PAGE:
Apologies to any faithful readers out there – I have had a heck of a summer – way too much going on. Usually during the summer, I keep up with my blog much more because I am doing such interesting readings and teaching conferences, etc. (although I’m running a conference for the first time in my life!) However, this summer I was dealing with one of my biggest losses – the passing of my father after his 8 year battle with breast cancer. I thought I would honor him by writing a post talking about a problem that I wrote a few years ago, well actually a series of problems that utilized his work when teachers of algebra I asked me how I taught the concept of slope. So dad, this one’s for you.

In 1986, my dad, Francesco (Frank) Schettino, was asked to work on the renovations for the centennial project for the Statue of Liberty. He was a structural steel detailer (also known as a draftsman) but he was really good at his job. Everywhere we went with my dad when I was younger, he would stop and comment about the way buildings were built or if the structure of some stairs, windows or door frames was out of wack. He could tell you if something was going to fall down in 10 years, just by looking at it. At his wake last week, one of the project managers from a steel construction company that he worked on jobs for told me that they would save the interesting, most challenging jobs for him because they knew he would love it and do it right.

I remember sitting with my dad at his huge drafting desk and seeing the drawings of the spiral stairs in the Statue of Liberty. He talked to me about the trigonometry and the geometry of the circles that were necessary for the widths that were regulated for the number of people that they needed to walk up and down the stairs. This all blew my mind at the time – that he needed to consider all of this. So to be able to write problems that introduce slope to students about this was just a bit simpler to me.

If you take a look at my motivational problems on slope and equations of lines I believe it’s numbers 2 and 3 that refer to his work (excuse the small typo). Over the years I’ve meant to go back and edit these a number of times. If you are someone who has taken my course at the Anja S. Greer Math, Science and Technology Conference at Exeter, you are probably familiar with this series of questions because we have discussed these at length and talked about how students have reacted to them (and how different adult teacher-students have as well). We have assumed no prior knowledge of slope (especially the formula) or the terminology at all.

Some questions that have come up: (with both students and the teacher-students I’ve worked with)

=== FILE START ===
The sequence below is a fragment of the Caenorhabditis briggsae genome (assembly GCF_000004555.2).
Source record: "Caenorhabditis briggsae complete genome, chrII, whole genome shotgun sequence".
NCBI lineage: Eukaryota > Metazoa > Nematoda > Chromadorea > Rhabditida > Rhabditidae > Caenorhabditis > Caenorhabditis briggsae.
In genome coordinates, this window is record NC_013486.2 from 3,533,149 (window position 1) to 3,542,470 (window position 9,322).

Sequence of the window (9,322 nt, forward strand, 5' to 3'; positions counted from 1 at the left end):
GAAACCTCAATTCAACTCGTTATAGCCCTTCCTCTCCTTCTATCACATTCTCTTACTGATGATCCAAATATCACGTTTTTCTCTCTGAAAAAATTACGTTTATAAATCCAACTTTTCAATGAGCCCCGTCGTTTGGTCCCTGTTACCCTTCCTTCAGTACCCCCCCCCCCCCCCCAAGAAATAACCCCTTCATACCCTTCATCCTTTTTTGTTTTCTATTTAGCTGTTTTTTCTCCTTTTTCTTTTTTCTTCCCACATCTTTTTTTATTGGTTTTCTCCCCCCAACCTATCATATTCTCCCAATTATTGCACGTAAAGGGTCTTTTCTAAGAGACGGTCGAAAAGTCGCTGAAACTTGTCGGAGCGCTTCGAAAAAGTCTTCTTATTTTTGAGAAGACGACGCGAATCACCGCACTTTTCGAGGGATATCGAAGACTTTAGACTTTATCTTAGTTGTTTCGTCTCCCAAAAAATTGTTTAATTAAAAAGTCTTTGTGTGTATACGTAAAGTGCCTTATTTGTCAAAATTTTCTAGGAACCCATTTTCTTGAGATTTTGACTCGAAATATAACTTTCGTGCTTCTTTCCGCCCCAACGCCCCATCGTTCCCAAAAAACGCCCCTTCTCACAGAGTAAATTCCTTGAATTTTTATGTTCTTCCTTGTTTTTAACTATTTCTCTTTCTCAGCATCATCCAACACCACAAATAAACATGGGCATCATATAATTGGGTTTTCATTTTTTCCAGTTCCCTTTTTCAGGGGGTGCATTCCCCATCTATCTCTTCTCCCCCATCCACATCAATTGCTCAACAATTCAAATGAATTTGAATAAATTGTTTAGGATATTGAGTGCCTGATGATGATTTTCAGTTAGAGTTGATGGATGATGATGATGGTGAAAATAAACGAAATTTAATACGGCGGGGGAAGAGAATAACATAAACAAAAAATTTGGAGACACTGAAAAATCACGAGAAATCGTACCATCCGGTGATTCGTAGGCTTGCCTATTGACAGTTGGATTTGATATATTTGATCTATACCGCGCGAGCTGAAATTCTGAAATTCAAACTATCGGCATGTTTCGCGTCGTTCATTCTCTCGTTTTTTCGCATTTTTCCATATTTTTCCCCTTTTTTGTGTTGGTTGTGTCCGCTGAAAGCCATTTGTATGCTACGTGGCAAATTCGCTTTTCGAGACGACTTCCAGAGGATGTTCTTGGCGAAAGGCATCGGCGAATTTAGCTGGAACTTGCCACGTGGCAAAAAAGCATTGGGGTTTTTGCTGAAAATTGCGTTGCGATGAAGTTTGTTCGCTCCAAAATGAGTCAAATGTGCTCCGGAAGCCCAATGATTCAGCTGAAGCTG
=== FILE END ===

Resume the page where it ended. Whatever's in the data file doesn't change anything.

1. What does a graphical representation of “stairs” mean to students?

2. What does “steeper” mean and what causes stairs to be steep?

3. Why are we given the “average” horizontal run for the spiral stairs? Would another measurement be better?

4. Why does the problem ask for the rise/run ratios? Is there a better way to measure steepness?

5. (from a teacher perspective) why introduce the term “slope” in #3? can we just keep calling it steepness?

These are such rich and interesting questions. The questions of scaffolding terminology and when and how to introduce concepts are always the most difficult. Those we grapple with specifically for our own students. I always err on the side of allowing them to keep calling it steepness as long as they want, but as soon as we need to start generalizing to the abstract idea of the equation of the line or coming up with how to calculate that “steepness” a common language of mathematics will be necessary. This is also where I take a lesson from my dad in terms of my teaching. His great parenting style was to listen to me and my sisters and see where we were at – how much did we know about a certain situation and how we were going to handle it. If he felt like we knew what we were doing, he might wait and see how it turned out instead of jumping in and giving advice. However, if he was really worried about what was going to happen, he wouldn’t hesitate to say something like “Well, I don’t know…” His subtle concern but growing wisdom always let us know that there was something wrong in our logic but that he also trusted us to think things through – but we knew that he was always there to support and guide. There’s definitely been a bit of his influence in my career and maybe now in yours too.